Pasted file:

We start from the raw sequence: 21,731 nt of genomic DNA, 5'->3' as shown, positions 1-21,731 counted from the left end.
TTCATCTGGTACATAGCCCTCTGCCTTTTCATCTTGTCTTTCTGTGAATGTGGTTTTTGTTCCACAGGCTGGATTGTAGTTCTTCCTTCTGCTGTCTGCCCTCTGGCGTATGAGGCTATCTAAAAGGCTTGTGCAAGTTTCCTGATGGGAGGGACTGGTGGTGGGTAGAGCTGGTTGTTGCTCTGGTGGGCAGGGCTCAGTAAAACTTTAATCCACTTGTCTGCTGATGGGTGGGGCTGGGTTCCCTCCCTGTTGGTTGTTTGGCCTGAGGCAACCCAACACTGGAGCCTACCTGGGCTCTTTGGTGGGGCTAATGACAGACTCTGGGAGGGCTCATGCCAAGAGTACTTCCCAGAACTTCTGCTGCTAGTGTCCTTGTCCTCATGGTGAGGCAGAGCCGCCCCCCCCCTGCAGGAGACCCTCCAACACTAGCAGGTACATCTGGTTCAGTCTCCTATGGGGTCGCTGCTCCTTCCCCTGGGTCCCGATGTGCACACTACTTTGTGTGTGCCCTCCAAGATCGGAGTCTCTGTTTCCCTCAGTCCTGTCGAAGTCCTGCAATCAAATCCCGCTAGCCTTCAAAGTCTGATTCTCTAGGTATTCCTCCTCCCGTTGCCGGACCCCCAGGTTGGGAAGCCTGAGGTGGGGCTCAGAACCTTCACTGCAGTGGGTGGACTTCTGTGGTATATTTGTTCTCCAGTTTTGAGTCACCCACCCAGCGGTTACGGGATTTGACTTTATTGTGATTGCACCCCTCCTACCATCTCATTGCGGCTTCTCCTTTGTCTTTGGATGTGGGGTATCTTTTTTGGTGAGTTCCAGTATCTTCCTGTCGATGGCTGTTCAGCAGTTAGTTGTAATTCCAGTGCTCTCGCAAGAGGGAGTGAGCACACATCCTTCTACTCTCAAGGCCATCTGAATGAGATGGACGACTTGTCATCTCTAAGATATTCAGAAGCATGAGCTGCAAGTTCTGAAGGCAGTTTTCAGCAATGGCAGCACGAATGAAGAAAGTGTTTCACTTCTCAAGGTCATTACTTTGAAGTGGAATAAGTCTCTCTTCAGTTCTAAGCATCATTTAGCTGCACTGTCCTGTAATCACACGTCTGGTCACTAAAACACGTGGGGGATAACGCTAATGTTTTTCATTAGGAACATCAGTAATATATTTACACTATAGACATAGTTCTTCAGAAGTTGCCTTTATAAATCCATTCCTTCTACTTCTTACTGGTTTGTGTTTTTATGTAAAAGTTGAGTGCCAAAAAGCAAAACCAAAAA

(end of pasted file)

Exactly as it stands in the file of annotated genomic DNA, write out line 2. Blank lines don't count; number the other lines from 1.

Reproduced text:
TTCATCTGGTACATAGCCCTCTGCCTTTTCATCTTGTCTTTCTGTGAATGTGGTTTTTGTTCCACAGGCTGGATTGTAGTTCTTCCTTCTGCTGTCTGCCCTCTGGCGTATGAGGCTATCTAAAAGGCTTGTGCAAGTTTCCTGATGGGAGGGACTGGTGGTGGGTAGAGCTGGTTGTTGCTCTGGTGGGCAGGGCTCAGTAAAACTTTAATCCACTTGTCTGCTGATGGGTGGGGCTGGGTTCCCTCCCTGTTGGTTGTTTGGCCTGAGGCAACCCAACACTGGAGCCTACCTGGGCTCTTTGGTGGGGCTAATGACAGACTCTGGGAGGGCTCATGCCAAGAGTACTTCCCAGAACTTCTGCTGCTAGTGTCCTTGTCCTCATGGTGAGGCAGAGCCGCCCCCCCCCTGCAGGAGACCCTCCAACACTAGCAGGTACATCTGGTTCAGTCTCCTATGGGGTCGCTGCTCCTTCCCCTGGGTCCCGATGTGCACACTACTTTGTGTGTGCCCTCCAAGATCGGAGTCTCTGTTTCCCTCAGTCCTGTCGAAGTCCTGCAATCAAATCCCGCTAGCCTTCAAAGTCTGATTCTCTAGGTATTCCTCCTCCCGTTGCCGGACCCCCAGGTTGGGAAGCCTGAGGTGGGGCTCAGAACCTTCACTGCAGTGGGTGGACTTCTGTGGTATATTTGTTCTCCAGTTTTGAGTCACCCACCCAGCGGTTACGGGATTTGACTTTATTGTGATTGCACCCCTCCTACCATCTCATTGCGGCTTCTCCTTTGTCTTTGGATGTGGGGTATCTTTTTTGGTGAGTTCCAGTATCTTCCTGTCGATGGCTGTTCAGCAGTTAGTTGTAATTCCAGTGCTCTCGCAAGAGGGAGTGAGCACACATCCTTCTACTCTCAAGGCCATCTGAATGAGATGGACGACTTGTCATCTCTAAGATATTCAGAAGCATGAGCTGCAAGTTCTGAAGGCAGTTTTCAGCAATGGCAGCACGAATGAAGAAAGTGTTTCACTTCTCAAGGTCATTACTTTGAAGTGGAATAAGTCTCTCTTCAGTTCTAAGCATCATTTAGCTGCACTGTCCTGTAATCACACGTCTGGTCACTAAAACACGTGGGGGATAACGCTAATGTTTTTCATTAGGAACATCAGTAATATATTTACACTATAGACATAGTTCTTCAGAAGTTGCCTTTATAAATCCATTCCTTCTACTTCTTACTGGTTTGTGTTTTTATGTAAAAGTTGAGTGCCAAAAAGCAAAACCAAAAA